Displaying items by tag: Camerata Awards Concert

“Music is my one and only personality trait,” jokes University of Utah School of Music student Maren Hansen. Set to graduate this spring, Hansen is studying music education with a choral emphasis.

A pianist from a young age, she first found a love of singing when asked to accompany the choir at her high school. When the director encouraged her to audition, she discovered that being in the choir, rather than alongside it, really appealed to her.

Pursuing the arts in college wasn’t a no-brainer, however. Concerned that music wouldn’t be a viable career, she initially studied business. It didn’t pan out. After two semesters, she was no longer in school. 

Then, as she puts it, a “super lucky, accidental, fell-into-her-lap job” placed her as a substitute choir teacher at Summit Academy in Bluffdale. Music education was so compelling, she wanted to return for a degree. Dr. Barlow Bradford was what attracted her to the U School of Music.

“I really like when people discover their own abilities as a musician,” she said. “With junior high and high school students, that age is when they are starting to discover not just their voice as a musician but also as a human. It’s not always about the music. Sometimes it’s just like, ‘hey, you’re a person, your voice has power whether you are using it musically or not.’ To be part of that journey, to have influence on young people coming into themselves for the first time – it’s really powerful.”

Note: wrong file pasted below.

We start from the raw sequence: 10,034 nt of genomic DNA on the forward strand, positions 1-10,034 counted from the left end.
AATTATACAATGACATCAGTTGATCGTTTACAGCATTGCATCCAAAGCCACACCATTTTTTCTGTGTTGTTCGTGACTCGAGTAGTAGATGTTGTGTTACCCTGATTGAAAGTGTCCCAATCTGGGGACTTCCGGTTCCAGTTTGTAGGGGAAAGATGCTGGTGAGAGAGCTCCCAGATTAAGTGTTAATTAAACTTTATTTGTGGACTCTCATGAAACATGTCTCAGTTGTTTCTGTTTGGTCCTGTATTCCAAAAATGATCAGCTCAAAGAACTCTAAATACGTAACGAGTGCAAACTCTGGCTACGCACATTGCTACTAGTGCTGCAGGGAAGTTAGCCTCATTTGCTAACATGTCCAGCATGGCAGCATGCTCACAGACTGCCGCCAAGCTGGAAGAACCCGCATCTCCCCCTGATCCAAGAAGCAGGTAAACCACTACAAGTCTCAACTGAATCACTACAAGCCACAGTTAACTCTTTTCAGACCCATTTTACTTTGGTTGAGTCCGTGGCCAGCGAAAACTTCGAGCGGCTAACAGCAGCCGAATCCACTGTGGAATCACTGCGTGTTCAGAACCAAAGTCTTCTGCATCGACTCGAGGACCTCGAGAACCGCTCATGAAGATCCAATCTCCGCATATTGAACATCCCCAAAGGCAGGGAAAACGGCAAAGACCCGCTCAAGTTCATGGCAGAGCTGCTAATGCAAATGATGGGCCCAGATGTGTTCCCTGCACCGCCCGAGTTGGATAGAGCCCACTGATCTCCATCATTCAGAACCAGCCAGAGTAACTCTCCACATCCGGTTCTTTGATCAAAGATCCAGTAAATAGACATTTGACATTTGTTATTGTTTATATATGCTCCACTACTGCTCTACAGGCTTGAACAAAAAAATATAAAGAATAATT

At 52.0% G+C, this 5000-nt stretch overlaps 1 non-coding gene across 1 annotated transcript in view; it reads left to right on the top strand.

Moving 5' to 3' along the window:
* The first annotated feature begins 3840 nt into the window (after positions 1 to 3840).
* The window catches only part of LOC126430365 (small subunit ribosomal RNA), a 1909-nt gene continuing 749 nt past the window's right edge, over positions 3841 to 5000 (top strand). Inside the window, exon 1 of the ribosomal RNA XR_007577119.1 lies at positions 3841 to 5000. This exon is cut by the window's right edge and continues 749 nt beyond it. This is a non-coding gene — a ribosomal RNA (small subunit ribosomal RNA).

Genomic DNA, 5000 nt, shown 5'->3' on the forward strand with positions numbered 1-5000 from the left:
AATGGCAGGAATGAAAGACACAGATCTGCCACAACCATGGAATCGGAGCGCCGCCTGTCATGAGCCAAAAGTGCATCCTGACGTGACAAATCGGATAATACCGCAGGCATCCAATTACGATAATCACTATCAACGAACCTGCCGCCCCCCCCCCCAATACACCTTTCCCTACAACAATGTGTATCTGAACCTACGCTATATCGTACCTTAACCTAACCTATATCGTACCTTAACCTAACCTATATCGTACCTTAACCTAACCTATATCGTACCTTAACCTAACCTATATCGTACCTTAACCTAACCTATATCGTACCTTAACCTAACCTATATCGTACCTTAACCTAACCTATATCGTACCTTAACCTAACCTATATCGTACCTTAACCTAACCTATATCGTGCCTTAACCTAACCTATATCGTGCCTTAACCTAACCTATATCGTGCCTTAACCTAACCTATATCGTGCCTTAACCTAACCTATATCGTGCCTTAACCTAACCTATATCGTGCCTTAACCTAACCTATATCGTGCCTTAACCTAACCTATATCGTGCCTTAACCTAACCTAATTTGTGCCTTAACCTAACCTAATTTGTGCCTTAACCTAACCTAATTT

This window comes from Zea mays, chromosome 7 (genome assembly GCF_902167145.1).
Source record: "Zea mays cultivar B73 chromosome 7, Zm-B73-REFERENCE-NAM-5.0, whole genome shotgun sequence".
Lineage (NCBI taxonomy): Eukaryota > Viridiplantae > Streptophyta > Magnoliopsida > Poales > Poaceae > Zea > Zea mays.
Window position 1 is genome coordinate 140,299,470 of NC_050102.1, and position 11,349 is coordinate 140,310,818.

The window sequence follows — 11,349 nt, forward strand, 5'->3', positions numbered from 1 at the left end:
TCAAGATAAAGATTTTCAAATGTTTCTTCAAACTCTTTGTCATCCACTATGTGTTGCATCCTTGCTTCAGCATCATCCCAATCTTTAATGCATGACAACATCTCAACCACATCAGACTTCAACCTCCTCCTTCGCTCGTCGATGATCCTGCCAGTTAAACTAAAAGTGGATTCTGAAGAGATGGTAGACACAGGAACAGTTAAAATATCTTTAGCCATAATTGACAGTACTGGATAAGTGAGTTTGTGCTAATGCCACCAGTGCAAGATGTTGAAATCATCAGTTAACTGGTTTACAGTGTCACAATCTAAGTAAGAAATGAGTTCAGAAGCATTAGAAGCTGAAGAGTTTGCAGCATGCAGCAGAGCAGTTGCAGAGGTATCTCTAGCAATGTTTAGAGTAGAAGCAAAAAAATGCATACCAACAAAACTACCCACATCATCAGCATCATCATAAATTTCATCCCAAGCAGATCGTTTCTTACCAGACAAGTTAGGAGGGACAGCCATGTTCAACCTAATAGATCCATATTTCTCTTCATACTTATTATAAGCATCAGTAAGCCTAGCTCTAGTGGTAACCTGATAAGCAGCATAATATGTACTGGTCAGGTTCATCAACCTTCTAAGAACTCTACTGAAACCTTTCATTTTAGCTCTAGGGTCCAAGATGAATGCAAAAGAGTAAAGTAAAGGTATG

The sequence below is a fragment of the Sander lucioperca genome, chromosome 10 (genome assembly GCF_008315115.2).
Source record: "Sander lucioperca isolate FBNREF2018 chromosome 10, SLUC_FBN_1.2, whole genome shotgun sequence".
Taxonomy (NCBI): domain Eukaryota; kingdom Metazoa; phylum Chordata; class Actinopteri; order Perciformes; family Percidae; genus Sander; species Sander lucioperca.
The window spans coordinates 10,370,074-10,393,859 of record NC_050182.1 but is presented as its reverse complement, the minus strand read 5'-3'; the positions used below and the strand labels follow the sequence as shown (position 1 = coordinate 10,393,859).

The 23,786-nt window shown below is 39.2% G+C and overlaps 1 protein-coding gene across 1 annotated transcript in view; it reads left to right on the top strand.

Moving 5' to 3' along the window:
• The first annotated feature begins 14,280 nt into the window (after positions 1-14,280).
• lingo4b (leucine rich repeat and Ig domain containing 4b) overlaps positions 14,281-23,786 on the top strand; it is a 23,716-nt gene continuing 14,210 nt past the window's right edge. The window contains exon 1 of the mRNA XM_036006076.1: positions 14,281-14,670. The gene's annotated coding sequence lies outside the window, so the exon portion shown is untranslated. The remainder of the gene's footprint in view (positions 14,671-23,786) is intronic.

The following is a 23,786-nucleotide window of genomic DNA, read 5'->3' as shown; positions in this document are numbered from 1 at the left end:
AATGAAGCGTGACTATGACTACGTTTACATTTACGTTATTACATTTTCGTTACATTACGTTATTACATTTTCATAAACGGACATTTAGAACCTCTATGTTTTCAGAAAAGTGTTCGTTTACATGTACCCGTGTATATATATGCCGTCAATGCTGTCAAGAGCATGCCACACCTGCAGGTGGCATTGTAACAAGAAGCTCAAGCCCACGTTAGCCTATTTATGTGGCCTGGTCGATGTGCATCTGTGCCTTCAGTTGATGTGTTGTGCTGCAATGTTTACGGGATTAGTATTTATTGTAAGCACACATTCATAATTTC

Like many University of Utah students, scholarship support has made all the difference in Hansen’s story. 

“I didn’t always have scholarships. The first couple years of school I was paying out of pocket,” she explained. “The first scholarship came at a point when I was considering not finishing school. That semester I felt like I had an external reason – someone believes in me enough.” She went on: “It has enabled, allowed, encouraged me to be able to take myself seriously. [Music] is not something I am doing because I had enough money to pay for it. Someone else is expressing that it’s something worth pursuing, and something I deserve to pursue.”gala 20logo

This weekend, the U School of Music will celebrate students just like Maren and the generous community that supports them at the annual Camerata Awards.  

Established in 2001, the Camerata Awards celebrates musicians and patrons of the arts and their contributions to the University of Utah and the broader community.

Attendees leave inspired – by the stories of the passion, dedication, and talent of each year’s honorees, as well as the beautiful music of the student performers the event showcases. 

This year, the 21st Annual Camerata Awards will honor the M. Lynn Bennion Foundation and John Marlowe Nielsen for their extraordinary advocacy and support. 

M. Lynn Bennion Foundation

When beloved educator and school superintendent M. Lynn Bennion passed away in 1998, he established a foundation, naming his children Annette Clark, Carolyn Heaton, John Bennion, and Rebecca Glade as trustees. For the past 23 years, the Bennion siblings have funded more than 100 scholarships in education and music at the U and Westminster College. Doing so has brought them closer, while furthering their parent’s legacy.

John Marlowe Nielson (1908-2002)

Over a 55-year musical career, Marlowe – as he was known to most – conducted and taught thousands of Utah singers. From a humble Idaho upbringing, he graduated from the U and served on its faculty for 28 years. He turned the 30-member University Men’s Chorus into a showpiece. He established and conducted for 14 years The University Chorale – today the Utah Symphony Chorus. In retirement, he conducted the preeminent chamber choir Pro Musica of Utah for 24 years.

Join the School of Music for an unforgettable evening.


21st Camerata Awards Concert Gala
A Celebration of Music at the University of Utah

Saturday, March 26, 2022
Libby Gardner Concert Hall | 8 PM
Free and open to the public. No tickets required.

Published in Finer Points Blog